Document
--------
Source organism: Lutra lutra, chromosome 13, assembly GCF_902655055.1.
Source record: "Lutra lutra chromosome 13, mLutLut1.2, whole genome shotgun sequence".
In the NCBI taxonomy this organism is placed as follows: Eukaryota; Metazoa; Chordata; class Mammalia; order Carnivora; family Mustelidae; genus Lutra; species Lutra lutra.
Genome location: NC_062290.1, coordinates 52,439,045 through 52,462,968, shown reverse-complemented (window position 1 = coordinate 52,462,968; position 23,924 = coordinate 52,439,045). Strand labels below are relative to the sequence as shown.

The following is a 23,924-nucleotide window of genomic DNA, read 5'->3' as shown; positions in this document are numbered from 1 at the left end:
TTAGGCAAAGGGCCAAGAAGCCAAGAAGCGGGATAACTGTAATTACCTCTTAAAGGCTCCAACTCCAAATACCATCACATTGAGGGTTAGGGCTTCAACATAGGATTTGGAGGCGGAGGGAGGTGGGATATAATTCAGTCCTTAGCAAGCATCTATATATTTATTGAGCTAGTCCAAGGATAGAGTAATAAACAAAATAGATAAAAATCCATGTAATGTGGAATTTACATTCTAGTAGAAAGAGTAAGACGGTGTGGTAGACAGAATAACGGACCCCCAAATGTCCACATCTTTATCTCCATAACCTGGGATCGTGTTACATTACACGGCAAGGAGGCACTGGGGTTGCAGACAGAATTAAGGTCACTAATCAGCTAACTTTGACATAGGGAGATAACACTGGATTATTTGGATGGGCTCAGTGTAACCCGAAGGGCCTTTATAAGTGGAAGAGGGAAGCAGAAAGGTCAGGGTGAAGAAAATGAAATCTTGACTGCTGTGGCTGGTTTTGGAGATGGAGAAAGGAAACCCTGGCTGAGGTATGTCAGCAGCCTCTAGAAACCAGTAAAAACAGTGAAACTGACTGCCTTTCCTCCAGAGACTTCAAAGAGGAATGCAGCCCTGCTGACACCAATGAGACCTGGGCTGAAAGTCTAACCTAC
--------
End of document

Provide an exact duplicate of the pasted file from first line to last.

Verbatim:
Source organism: Lutra lutra, chromosome 13, assembly GCF_902655055.1.
Source record: "Lutra lutra chromosome 13, mLutLut1.2, whole genome shotgun sequence".
In the NCBI taxonomy this organism is placed as follows: Eukaryota; Metazoa; Chordata; class Mammalia; order Carnivora; family Mustelidae; genus Lutra; species Lutra lutra.
Genome location: NC_062290.1, coordinates 52,439,045 through 52,462,968, shown reverse-complemented (window position 1 = coordinate 52,462,968; position 23,924 = coordinate 52,439,045). Strand labels below are relative to the sequence as shown.

The following is a 23,924-nucleotide window of genomic DNA, read 5'->3' as shown; positions in this document are numbered from 1 at the left end:
TTAGGCAAAGGGCCAAGAAGCCAAGAAGCGGGATAACTGTAATTACCTCTTAAAGGCTCCAACTCCAAATACCATCACATTGAGGGTTAGGGCTTCAACATAGGATTTGGAGGCGGAGGGAGGTGGGATATAATTCAGTCCTTAGCAAGCATCTATATATTTATTGAGCTAGTCCAAGGATAGAGTAATAAACAAAATAGATAAAAATCCATGTAATGTGGAATTTACATTCTAGTAGAAAGAGTAAGACGGTGTGGTAGACAGAATAACGGACCCCCAAATGTCCACATCTTTATCTCCATAACCTGGGATCGTGTTACATTACACGGCAAGGAGGCACTGGGGTTGCAGACAGAATTAAGGTCACTAATCAGCTAACTTTGACATAGGGAGATAACACTGGATTATTTGGATGGGCTCAGTGTAACCCGAAGGGCCTTTATAAGTGGAAGAGGGAAGCAGAAAGGTCAGGGTGAAGAAAATGAAATCTTGACTGCTGTGGCTGGTTTTGGAGATGGAGAAAGGAAACCCTGGCTGAGGTATGTCAGCAGCCTCTAGAAACCAGTAAAAACAGTGAAACTGACTGCCTTTCCTCCAGAGACTTCAAAGAGGAATGCAGCCCTGCTGACACCAATGAGACCTGGGCTGAAAGTCTAACCTAC